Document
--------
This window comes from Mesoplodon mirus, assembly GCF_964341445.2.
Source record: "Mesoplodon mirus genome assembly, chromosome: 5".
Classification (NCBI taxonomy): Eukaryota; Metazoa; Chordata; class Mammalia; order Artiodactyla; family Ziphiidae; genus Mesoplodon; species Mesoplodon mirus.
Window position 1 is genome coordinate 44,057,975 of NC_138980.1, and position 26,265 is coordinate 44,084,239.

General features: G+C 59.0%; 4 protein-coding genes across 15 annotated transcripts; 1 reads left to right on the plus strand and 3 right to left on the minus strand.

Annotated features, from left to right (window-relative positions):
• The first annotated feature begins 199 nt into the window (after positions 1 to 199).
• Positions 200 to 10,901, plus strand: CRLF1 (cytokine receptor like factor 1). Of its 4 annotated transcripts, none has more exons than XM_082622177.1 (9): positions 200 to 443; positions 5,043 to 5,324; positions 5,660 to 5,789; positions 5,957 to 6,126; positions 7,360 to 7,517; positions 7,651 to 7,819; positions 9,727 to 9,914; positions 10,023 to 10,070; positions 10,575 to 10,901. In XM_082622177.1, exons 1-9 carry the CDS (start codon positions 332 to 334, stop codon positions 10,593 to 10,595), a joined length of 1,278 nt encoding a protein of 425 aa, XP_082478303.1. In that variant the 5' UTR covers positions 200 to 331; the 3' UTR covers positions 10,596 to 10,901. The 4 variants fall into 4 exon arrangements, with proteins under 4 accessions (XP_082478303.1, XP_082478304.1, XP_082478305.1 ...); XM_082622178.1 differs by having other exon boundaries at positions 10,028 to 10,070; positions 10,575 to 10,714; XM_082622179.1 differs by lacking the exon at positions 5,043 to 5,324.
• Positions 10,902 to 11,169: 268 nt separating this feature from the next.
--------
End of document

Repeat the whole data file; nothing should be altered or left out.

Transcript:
This window comes from Mesoplodon mirus, assembly GCF_964341445.2.
Source record: "Mesoplodon mirus genome assembly, chromosome: 5".
Classification (NCBI taxonomy): Eukaryota; Metazoa; Chordata; class Mammalia; order Artiodactyla; family Ziphiidae; genus Mesoplodon; species Mesoplodon mirus.
Window position 1 is genome coordinate 44,057,975 of NC_138980.1, and position 26,265 is coordinate 44,084,239.

General features: G+C 59.0%; 4 protein-coding genes across 15 annotated transcripts; 1 reads left to right on the plus strand and 3 right to left on the minus strand.

Annotated features, from left to right (window-relative positions):
• The first annotated feature begins 199 nt into the window (after positions 1 to 199).
• Positions 200 to 10,901, plus strand: CRLF1 (cytokine receptor like factor 1). Of its 4 annotated transcripts, none has more exons than XM_082622177.1 (9): positions 200 to 443; positions 5,043 to 5,324; positions 5,660 to 5,789; positions 5,957 to 6,126; positions 7,360 to 7,517; positions 7,651 to 7,819; positions 9,727 to 9,914; positions 10,023 to 10,070; positions 10,575 to 10,901. In XM_082622177.1, exons 1-9 carry the CDS (start codon positions 332 to 334, stop codon positions 10,593 to 10,595), a joined length of 1,278 nt encoding a protein of 425 aa, XP_082478303.1. In that variant the 5' UTR covers positions 200 to 331; the 3' UTR covers positions 10,596 to 10,901. The 4 variants fall into 4 exon arrangements, with proteins under 4 accessions (XP_082478303.1, XP_082478304.1, XP_082478305.1 ...); XM_082622178.1 differs by having other exon boundaries at positions 10,028 to 10,070; positions 10,575 to 10,714; XM_082622179.1 differs by lacking the exon at positions 5,043 to 5,324.
• Positions 10,902 to 11,169: 268 nt separating this feature from the next.